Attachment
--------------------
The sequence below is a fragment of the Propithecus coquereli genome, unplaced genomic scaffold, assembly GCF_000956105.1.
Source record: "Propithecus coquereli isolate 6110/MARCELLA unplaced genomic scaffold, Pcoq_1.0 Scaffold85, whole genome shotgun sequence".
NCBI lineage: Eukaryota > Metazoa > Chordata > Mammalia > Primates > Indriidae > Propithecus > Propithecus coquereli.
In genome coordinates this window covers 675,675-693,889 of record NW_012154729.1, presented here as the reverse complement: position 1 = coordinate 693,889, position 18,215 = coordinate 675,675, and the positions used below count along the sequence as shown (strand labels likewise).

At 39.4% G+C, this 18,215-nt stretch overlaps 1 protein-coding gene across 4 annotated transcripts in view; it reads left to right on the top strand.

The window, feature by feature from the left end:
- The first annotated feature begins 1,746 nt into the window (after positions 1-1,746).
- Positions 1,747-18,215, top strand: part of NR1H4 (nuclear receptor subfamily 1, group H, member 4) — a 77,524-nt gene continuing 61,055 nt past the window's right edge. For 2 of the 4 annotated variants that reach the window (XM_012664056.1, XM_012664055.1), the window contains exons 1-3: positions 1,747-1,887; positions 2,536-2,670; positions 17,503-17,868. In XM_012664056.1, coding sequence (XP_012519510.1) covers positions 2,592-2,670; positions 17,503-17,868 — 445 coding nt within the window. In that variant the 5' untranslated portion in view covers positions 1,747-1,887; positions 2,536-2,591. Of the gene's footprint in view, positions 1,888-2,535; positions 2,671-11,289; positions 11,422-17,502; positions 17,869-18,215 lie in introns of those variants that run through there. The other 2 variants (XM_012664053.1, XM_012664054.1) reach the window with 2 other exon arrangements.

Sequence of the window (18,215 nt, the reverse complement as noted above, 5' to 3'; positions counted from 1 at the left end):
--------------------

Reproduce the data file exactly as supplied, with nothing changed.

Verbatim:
The sequence below is a fragment of the Propithecus coquereli genome, unplaced genomic scaffold, assembly GCF_000956105.1.
Source record: "Propithecus coquereli isolate 6110/MARCELLA unplaced genomic scaffold, Pcoq_1.0 Scaffold85, whole genome shotgun sequence".
NCBI lineage: Eukaryota > Metazoa > Chordata > Mammalia > Primates > Indriidae > Propithecus > Propithecus coquereli.
In genome coordinates this window covers 675,675-693,889 of record NW_012154729.1, presented here as the reverse complement: position 1 = coordinate 693,889, position 18,215 = coordinate 675,675, and the positions used below count along the sequence as shown (strand labels likewise).

At 39.4% G+C, this 18,215-nt stretch overlaps 1 protein-coding gene across 4 annotated transcripts in view; it reads left to right on the top strand.

The window, feature by feature from the left end:
- The first annotated feature begins 1,746 nt into the window (after positions 1-1,746).
- Positions 1,747-18,215, top strand: part of NR1H4 (nuclear receptor subfamily 1, group H, member 4) — a 77,524-nt gene continuing 61,055 nt past the window's right edge. For 2 of the 4 annotated variants that reach the window (XM_012664056.1, XM_012664055.1), the window contains exons 1-3: positions 1,747-1,887; positions 2,536-2,670; positions 17,503-17,868. In XM_012664056.1, coding sequence (XP_012519510.1) covers positions 2,592-2,670; positions 17,503-17,868 — 445 coding nt within the window. In that variant the 5' untranslated portion in view covers positions 1,747-1,887; positions 2,536-2,591. Of the gene's footprint in view, positions 1,888-2,535; positions 2,671-11,289; positions 11,422-17,502; positions 17,869-18,215 lie in introns of those variants that run through there. The other 2 variants (XM_012664053.1, XM_012664054.1) reach the window with 2 other exon arrangements.

Sequence of the window (18,215 nt, the reverse complement as noted above, 5' to 3'; positions counted from 1 at the left end):